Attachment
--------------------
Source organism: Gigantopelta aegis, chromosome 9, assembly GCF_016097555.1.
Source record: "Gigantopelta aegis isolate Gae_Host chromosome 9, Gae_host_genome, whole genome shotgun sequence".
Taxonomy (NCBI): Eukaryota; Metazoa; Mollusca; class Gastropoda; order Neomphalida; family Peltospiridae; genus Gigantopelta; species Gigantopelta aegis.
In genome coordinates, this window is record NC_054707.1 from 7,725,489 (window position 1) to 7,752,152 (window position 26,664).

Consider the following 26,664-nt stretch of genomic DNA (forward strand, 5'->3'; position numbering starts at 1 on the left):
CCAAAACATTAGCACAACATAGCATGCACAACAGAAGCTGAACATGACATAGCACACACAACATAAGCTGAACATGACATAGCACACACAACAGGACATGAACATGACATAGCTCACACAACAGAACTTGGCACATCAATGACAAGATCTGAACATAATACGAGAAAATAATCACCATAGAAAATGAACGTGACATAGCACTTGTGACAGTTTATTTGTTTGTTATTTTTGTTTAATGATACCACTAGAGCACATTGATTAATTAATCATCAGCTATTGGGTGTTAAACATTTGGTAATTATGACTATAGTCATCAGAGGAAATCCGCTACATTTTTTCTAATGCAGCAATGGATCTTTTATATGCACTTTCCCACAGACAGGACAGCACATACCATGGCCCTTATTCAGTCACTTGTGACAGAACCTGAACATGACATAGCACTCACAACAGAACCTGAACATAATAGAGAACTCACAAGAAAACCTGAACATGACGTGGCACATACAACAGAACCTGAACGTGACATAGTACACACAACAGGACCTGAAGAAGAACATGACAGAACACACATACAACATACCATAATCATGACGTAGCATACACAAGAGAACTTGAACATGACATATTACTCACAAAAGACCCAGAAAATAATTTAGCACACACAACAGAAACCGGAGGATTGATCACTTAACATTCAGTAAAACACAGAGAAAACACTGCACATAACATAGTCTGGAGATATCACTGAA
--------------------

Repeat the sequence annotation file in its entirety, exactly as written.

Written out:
Source organism: Gigantopelta aegis, chromosome 9, assembly GCF_016097555.1.
Source record: "Gigantopelta aegis isolate Gae_Host chromosome 9, Gae_host_genome, whole genome shotgun sequence".
Taxonomy (NCBI): Eukaryota; Metazoa; Mollusca; class Gastropoda; order Neomphalida; family Peltospiridae; genus Gigantopelta; species Gigantopelta aegis.
In genome coordinates, this window is record NC_054707.1 from 7,725,489 (window position 1) to 7,752,152 (window position 26,664).

Consider the following 26,664-nt stretch of genomic DNA (forward strand, 5'->3'; position numbering starts at 1 on the left):
CCAAAACATTAGCACAACATAGCATGCACAACAGAAGCTGAACATGACATAGCACACACAACATAAGCTGAACATGACATAGCACACACAACAGGACATGAACATGACATAGCTCACACAACAGAACTTGGCACATCAATGACAAGATCTGAACATAATACGAGAAAATAATCACCATAGAAAATGAACGTGACATAGCACTTGTGACAGTTTATTTGTTTGTTATTTTTGTTTAATGATACCACTAGAGCACATTGATTAATTAATCATCAGCTATTGGGTGTTAAACATTTGGTAATTATGACTATAGTCATCAGAGGAAATCCGCTACATTTTTTCTAATGCAGCAATGGATCTTTTATATGCACTTTCCCACAGACAGGACAGCACATACCATGGCCCTTATTCAGTCACTTGTGACAGAACCTGAACATGACATAGCACTCACAACAGAACCTGAACATAATAGAGAACTCACAAGAAAACCTGAACATGACGTGGCACATACAACAGAACCTGAACGTGACATAGTACACACAACAGGACCTGAAGAAGAACATGACAGAACACACATACAACATACCATAATCATGACGTAGCATACACAAGAGAACTTGAACATGACATATTACTCACAAAAGACCCAGAAAATAATTTAGCACACACAACAGAAACCGGAGGATTGATCACTTAACATTCAGTAAAACACAGAGAAAACACTGCACATAACATAGTCTGGAGATATCACTGAA